This piece?
    A very lukewarm, halfhearted defense by someone who's more than once wondered publicly whether Fredo and the lads have taken conservatism off the rails.
  7. JR

    JR Well-Known Member

    Old enough as well to have seen it when it was broadcast.

    Wqtching these two guys debate was like watching two prize fighters go at it.

    Used to be a huge fan of Wm. Buckley's stuff.

    And Fredo and his gang have completely bastardized any concept of "conservatism".
  8. JR

    JR Well-Known Member

    Don't give Bush too much credit for his re-election. If there were no Karl Rove, there'd be no Fredo.
    Not to mention the rest of Daddy's friends.
  9. Ben_Hecht

    Ben_Hecht Active Member

    Bill always was a slick, facile debator, but as a long-time NR subscriber, I can tell you his finest hour was as a voice in the
    wilderness against Lyndon and his mid-60s clown show.

    This column is faint praise for #43 . . . and damning, as that.
  10. "The enemy isn't conservatism. The enemy isn't liberalism. The enemy is bullshit."

    The late Lars-Erik Nelson, the last real political columnist.
  11. Ben_Hecht

    Ben_Hecht Active Member

    . . . and I'm no Kerry guy, but anyone with respect for truth in debate who thinks that Bush broke even or better in the '04 debates
    is off his or her nut.
  12. The Big Ragu

    The Big Ragu Moderator Staff Member

    Too simplistic. Just as easy to say that without James Carville, Sydney Blumenthal, etc. Clinton doesn't get elected. I don't buy that either, by the way. I also think Clinton's political instincts are in a class by themself, so he isn't a comparison I'd make to Bush.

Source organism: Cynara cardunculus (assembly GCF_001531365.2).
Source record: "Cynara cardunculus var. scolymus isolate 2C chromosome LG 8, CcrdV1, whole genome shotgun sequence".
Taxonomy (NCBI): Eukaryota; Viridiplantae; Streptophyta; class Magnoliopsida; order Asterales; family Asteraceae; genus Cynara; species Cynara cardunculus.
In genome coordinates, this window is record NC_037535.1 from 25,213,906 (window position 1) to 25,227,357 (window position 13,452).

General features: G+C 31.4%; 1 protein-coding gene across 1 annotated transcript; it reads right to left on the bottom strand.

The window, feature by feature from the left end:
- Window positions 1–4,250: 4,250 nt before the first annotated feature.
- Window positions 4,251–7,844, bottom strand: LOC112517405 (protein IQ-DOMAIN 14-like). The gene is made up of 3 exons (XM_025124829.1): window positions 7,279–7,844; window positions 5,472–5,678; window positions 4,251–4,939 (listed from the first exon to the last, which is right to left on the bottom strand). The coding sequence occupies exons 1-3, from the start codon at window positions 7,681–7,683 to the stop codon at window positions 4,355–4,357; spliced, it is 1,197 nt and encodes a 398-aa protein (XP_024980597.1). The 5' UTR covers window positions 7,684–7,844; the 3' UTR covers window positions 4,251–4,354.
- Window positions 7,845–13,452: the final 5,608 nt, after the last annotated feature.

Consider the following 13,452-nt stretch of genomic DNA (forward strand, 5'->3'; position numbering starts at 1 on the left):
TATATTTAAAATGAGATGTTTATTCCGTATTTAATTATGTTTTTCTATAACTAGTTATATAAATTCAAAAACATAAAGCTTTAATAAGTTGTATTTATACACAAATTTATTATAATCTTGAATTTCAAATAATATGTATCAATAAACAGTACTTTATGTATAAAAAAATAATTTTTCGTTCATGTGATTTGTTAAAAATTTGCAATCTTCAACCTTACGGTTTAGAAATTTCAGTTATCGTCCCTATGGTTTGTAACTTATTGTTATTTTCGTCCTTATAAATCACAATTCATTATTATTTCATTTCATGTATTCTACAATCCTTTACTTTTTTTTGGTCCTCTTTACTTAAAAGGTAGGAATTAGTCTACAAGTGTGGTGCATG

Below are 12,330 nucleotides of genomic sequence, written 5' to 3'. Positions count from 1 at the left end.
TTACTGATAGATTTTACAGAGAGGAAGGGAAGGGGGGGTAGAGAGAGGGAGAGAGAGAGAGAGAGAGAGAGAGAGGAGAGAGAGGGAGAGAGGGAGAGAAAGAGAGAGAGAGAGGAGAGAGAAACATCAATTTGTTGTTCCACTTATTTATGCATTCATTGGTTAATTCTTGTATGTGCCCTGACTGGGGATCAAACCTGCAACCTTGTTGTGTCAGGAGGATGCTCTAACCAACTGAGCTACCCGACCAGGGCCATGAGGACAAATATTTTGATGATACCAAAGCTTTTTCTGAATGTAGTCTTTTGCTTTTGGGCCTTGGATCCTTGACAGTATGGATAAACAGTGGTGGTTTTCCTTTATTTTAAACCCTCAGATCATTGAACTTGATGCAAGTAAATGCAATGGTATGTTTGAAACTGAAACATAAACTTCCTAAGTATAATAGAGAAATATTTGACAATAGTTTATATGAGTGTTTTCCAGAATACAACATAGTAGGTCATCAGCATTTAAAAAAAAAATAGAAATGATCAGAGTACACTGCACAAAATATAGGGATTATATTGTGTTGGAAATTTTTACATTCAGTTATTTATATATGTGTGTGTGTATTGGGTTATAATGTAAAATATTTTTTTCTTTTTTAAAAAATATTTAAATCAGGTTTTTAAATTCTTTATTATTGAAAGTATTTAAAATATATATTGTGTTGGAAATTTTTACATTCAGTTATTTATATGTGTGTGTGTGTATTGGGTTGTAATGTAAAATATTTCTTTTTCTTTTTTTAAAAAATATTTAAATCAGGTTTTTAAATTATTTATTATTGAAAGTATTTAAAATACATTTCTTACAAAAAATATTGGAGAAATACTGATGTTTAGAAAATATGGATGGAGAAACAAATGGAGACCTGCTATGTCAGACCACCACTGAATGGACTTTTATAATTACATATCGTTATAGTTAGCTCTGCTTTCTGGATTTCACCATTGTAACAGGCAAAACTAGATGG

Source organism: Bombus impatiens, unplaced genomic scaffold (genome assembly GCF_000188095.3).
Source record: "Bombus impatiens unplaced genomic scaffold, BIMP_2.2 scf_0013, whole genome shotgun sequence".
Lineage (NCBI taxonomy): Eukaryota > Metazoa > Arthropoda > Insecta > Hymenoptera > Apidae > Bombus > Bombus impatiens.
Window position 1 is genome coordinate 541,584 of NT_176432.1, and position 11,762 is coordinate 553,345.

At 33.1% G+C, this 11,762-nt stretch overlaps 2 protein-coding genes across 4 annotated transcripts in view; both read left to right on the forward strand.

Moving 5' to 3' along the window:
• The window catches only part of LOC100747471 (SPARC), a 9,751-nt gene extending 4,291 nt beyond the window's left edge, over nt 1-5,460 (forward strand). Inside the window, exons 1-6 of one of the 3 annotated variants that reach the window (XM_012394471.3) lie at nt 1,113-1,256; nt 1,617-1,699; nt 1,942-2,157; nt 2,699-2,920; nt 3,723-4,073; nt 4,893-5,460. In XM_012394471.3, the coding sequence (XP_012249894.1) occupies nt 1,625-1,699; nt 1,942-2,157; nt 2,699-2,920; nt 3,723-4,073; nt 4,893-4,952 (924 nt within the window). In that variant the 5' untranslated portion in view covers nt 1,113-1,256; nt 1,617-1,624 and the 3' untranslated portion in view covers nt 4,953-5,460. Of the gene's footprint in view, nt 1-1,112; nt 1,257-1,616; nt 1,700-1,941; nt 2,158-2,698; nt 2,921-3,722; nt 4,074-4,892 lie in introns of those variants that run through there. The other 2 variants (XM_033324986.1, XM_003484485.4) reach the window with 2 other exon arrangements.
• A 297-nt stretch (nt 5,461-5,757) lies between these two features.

There was an article in the Atlantic Monthly in 2004 comparing Bush and Kerry's debating styles. I believe it was written by James Fallows. It was interesting. He went back and studied Bush's debates and speeches over time, including how he handled himself against Ann Richards, and the tapes proved that Bush was very adept at working with the fact that he wasn't as eloquent as his opponents and using it against them. It meant changing his style dramtically, actually. His speaking style today is completely different than it was in 1994, which is fascinating. It isn't something most people realize.

    A little bit about the story was thrown to bits when Bush got his ass handed to him by Kerry in one of the debates. The story basically argued that Bush might hold his own. But even though most people watched ithe first debate, in which Bush looked woefully unprepared, and said, "Damn did Bush get his ass beat," they still didn't like Kerry after his performance, so maybe there was even a method to that madness. In any case, it's easy to say Bush has been overly handled. But honestly, you don't get elected to the Senate or as President unless you have the ambition, drive and some political instincts of your own to guide you.